BAKER — The City Council agreed Tuesday to spend $80,000 for two new Police Department SUVs, using funds from the city’s traffic division.
Although Police Chief Mike Knaps pressed for the purchase, council member Charles Vincent said some of his constituents have questioned why money is being spent on police vehicles when the city is struggling financially.
Mayor Harold Rideau also warned the council that “we are in trouble right now (financially). When the audit report presented at the last meeting shows we had a $1.5 million surplus (for fiscal year 2013-2014), it doesn’t show that the budget surplus was used to balance the 2014-15 budget.”
He added that the $80,000 is being transferred from the traffic division fund, which is also used to pay the salaries of traffic division employees.
The Police Department needs the police SUVs, which include special features for law enforcement, in order to be able to carry all the equipment the officers use, Knaps said. SUVs also last longer and retain their value better than sedans, and the police SUV gets only one mile per gallon less than a police car, he said.
Council member Robert Young was absent due to illness.
The council also voted unanimously to introduce an ordinance that would designate more roads in Baker as sharrows, meaning they would be marked with signs and stencils of bicycles.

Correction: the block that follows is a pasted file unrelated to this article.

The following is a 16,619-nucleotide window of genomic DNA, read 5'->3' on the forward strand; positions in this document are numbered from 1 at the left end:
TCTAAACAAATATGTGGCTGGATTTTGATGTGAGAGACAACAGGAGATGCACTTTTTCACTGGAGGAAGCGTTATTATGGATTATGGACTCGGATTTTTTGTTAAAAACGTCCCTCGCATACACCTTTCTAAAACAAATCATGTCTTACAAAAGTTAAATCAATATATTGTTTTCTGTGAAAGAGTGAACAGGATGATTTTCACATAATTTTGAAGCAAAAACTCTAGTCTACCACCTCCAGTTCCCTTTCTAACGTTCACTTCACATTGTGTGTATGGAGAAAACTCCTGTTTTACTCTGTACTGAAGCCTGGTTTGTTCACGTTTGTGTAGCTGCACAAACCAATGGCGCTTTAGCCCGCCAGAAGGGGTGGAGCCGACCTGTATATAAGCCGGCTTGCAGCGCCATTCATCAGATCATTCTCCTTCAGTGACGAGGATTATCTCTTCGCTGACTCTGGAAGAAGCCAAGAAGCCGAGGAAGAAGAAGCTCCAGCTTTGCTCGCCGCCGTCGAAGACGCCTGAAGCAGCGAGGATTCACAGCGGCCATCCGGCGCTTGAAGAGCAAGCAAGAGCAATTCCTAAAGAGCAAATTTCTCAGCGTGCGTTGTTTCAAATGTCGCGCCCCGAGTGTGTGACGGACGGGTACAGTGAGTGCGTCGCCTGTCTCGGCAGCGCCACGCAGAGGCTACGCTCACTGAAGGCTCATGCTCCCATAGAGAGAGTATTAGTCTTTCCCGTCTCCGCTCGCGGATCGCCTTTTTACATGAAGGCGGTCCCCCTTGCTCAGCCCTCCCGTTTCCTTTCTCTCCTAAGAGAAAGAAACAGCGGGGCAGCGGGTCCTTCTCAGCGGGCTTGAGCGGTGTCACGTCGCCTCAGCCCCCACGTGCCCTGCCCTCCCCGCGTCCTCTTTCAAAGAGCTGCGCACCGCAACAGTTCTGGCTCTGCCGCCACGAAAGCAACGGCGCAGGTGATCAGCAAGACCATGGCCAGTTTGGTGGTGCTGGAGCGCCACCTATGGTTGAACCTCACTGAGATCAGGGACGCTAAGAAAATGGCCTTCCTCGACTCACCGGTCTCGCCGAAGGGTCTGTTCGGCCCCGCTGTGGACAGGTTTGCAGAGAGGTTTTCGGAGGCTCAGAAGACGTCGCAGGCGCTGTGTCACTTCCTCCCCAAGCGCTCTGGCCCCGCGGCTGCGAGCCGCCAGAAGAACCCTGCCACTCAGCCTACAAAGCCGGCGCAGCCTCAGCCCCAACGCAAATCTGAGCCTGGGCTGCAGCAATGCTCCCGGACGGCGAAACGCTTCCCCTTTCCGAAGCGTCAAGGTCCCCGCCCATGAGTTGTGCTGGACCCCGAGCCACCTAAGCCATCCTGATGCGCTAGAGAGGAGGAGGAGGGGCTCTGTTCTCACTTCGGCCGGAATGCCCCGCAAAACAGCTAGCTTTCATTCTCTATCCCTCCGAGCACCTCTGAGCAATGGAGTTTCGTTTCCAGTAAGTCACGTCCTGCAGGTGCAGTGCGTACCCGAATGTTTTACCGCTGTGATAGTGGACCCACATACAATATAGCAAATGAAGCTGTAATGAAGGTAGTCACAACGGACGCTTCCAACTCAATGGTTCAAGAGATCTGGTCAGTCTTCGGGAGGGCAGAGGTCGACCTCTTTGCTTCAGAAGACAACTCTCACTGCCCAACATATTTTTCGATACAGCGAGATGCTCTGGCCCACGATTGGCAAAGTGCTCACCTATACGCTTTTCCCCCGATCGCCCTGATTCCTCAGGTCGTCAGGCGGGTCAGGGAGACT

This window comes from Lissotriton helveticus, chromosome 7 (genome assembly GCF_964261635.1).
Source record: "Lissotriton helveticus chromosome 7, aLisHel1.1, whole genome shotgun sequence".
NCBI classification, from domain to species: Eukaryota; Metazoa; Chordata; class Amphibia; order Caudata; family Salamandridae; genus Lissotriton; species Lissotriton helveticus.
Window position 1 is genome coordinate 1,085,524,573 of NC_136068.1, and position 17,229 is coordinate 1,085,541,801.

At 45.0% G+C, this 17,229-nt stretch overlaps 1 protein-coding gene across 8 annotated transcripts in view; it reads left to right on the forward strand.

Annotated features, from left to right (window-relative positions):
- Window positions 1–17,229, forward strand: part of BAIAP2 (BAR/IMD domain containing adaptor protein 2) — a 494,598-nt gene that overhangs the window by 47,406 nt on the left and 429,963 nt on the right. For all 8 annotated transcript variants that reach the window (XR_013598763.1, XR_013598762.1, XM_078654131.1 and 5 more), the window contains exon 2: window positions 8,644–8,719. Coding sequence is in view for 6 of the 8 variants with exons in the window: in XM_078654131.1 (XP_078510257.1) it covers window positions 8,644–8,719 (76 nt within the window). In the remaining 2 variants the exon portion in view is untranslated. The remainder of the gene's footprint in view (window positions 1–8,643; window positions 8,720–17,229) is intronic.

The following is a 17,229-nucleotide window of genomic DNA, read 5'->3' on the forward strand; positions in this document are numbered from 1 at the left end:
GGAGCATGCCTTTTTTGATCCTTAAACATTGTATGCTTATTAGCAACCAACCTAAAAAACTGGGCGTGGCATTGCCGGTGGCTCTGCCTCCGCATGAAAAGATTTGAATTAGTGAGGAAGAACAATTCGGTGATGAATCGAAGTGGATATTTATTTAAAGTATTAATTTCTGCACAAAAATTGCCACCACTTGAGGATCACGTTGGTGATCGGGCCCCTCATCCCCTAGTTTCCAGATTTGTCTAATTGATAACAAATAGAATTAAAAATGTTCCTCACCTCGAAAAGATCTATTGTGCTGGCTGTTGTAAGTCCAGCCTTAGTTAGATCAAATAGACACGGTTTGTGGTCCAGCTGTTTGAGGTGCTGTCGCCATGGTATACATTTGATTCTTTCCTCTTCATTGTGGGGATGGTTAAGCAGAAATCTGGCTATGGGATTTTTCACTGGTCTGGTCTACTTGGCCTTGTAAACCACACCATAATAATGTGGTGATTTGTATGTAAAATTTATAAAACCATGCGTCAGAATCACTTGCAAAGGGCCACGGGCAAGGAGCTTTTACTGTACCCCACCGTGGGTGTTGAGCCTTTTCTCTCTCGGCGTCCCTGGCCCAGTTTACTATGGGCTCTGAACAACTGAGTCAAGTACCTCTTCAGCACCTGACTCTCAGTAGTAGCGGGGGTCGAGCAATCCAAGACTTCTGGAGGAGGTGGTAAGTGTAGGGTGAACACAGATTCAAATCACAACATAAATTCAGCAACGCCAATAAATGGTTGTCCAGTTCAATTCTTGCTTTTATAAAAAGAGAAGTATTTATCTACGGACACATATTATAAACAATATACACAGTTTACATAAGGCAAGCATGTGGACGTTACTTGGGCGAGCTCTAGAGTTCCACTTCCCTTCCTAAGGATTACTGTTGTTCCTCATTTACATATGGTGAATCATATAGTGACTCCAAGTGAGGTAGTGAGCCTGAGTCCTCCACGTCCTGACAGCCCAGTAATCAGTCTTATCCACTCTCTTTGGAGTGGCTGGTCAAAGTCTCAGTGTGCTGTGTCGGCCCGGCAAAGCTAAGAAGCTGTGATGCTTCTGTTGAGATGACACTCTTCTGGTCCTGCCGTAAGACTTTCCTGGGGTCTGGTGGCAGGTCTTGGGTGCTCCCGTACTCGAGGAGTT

The city already has paint, stencils and signs, and needs only manpower to get the job done, Vincent said. He said he and others are already planning to volunteer their labor, so the cost to the city should be minimal.
“Today, I saw a young lady riding a bike near (Southern University) going the wrong way. I also saw two bikers on Lavey Lane going the wrong way. We need to acknowledge that (bicycle riders) are out there and they have a right to be out there,” he said.
Council member Joyce Burges suggested amending the proposed ordinance to add a requirement that riders wear safety gear such as helmets and reflective vests.
Such a city law could open up Baker to lawsuits, especially if the ordinance were not enforced consistently, city attorney Ken Fabre said.
“Most of the streets in my district are just wide enough for cars. I’m concerned that (the sharrows) would give (bicycle riders) a safety factor in their minds that isn’t there,” council member Pete Heine said.
An educational initiative on bike safety is needed along with the markings, he said.
Vincent said he holds a bike safety event in his district every year with safety information and bicycle reflector giveaways, but few people show up.